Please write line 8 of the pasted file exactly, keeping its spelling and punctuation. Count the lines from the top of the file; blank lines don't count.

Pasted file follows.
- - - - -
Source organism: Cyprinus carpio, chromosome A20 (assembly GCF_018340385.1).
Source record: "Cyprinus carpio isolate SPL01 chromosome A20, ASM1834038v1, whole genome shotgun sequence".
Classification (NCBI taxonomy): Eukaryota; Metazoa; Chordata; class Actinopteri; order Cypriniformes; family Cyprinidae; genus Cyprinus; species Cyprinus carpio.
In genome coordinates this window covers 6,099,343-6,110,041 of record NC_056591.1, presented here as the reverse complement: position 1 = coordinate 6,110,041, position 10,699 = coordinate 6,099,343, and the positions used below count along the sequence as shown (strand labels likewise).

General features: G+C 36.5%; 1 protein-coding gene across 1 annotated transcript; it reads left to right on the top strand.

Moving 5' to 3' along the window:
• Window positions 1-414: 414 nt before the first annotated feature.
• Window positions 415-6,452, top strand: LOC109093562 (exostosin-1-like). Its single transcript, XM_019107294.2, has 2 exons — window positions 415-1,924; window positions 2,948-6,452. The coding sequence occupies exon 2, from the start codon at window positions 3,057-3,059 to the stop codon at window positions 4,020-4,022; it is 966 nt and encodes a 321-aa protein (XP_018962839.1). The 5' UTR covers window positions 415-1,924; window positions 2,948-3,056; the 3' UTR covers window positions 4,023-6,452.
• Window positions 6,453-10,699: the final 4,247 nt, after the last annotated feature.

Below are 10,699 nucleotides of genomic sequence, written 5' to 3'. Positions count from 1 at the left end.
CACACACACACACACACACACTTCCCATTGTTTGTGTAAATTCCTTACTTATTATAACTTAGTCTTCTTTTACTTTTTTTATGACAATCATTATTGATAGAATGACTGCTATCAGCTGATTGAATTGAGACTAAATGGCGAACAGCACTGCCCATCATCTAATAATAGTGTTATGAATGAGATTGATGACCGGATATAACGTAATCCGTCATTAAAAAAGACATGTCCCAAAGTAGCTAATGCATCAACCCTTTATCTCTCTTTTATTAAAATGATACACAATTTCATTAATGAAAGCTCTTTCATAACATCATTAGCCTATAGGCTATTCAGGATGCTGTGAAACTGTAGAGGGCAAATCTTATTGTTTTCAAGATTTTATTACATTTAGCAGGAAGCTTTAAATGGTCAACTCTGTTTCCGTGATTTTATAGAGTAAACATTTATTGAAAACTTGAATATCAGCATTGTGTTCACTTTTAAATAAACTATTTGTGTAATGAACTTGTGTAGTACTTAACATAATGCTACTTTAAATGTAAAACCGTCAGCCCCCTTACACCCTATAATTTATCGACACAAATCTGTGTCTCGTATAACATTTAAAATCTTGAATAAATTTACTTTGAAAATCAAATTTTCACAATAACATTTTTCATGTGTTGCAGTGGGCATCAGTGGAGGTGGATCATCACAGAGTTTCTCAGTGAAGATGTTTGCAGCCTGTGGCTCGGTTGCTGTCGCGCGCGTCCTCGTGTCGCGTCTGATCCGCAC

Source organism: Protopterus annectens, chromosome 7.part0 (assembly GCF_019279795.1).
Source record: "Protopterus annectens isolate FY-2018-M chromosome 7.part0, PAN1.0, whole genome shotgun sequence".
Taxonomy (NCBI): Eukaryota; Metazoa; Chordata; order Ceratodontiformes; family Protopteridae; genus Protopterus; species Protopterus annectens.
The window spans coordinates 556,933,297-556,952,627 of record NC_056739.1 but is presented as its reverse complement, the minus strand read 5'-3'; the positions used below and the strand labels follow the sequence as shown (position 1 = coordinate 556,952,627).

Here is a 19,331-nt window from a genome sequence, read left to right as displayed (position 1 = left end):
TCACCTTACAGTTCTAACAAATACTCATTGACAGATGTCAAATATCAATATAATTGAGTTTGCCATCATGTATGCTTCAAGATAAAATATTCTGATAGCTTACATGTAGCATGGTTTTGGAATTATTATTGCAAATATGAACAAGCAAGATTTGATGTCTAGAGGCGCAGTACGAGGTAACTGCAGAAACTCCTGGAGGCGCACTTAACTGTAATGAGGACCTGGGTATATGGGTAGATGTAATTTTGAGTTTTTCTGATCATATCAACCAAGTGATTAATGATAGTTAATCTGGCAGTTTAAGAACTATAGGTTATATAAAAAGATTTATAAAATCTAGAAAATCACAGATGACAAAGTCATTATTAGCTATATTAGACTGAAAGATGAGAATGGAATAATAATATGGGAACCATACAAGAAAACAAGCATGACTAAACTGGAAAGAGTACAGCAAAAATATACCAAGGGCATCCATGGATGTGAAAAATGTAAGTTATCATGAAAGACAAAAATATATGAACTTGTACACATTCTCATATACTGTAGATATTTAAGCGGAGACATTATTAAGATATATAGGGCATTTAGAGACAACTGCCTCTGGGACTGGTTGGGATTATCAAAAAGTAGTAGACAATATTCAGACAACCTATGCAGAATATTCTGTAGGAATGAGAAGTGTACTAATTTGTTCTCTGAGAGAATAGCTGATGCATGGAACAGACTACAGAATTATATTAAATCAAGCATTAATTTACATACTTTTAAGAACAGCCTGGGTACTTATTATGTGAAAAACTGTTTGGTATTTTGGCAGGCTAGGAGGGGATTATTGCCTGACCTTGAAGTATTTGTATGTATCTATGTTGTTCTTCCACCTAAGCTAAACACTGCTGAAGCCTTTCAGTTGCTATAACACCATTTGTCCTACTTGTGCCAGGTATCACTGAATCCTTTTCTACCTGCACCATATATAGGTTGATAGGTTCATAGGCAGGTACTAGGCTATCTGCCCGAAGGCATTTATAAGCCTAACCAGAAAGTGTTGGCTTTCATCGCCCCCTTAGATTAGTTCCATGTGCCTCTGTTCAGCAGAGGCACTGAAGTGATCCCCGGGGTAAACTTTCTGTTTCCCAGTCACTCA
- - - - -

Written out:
• Window positions 415-6,452, top strand: LOC109093562 (exostosin-1-like). Its single transcript, XM_019107294.2, has 2 exons — window positions 415-1,924; window positions 2,948-6,452. The coding sequence occupies exon 2, from the start codon at window positions 3,057-3,059 to the stop codon at window positions 4,020-4,022; it is 966 nt and encodes a 321-aa protein (XP_018962839.1). The 5' UTR covers window positions 415-1,924; window positions 2,948-3,056; the 3' UTR covers window positions 4,023-6,452.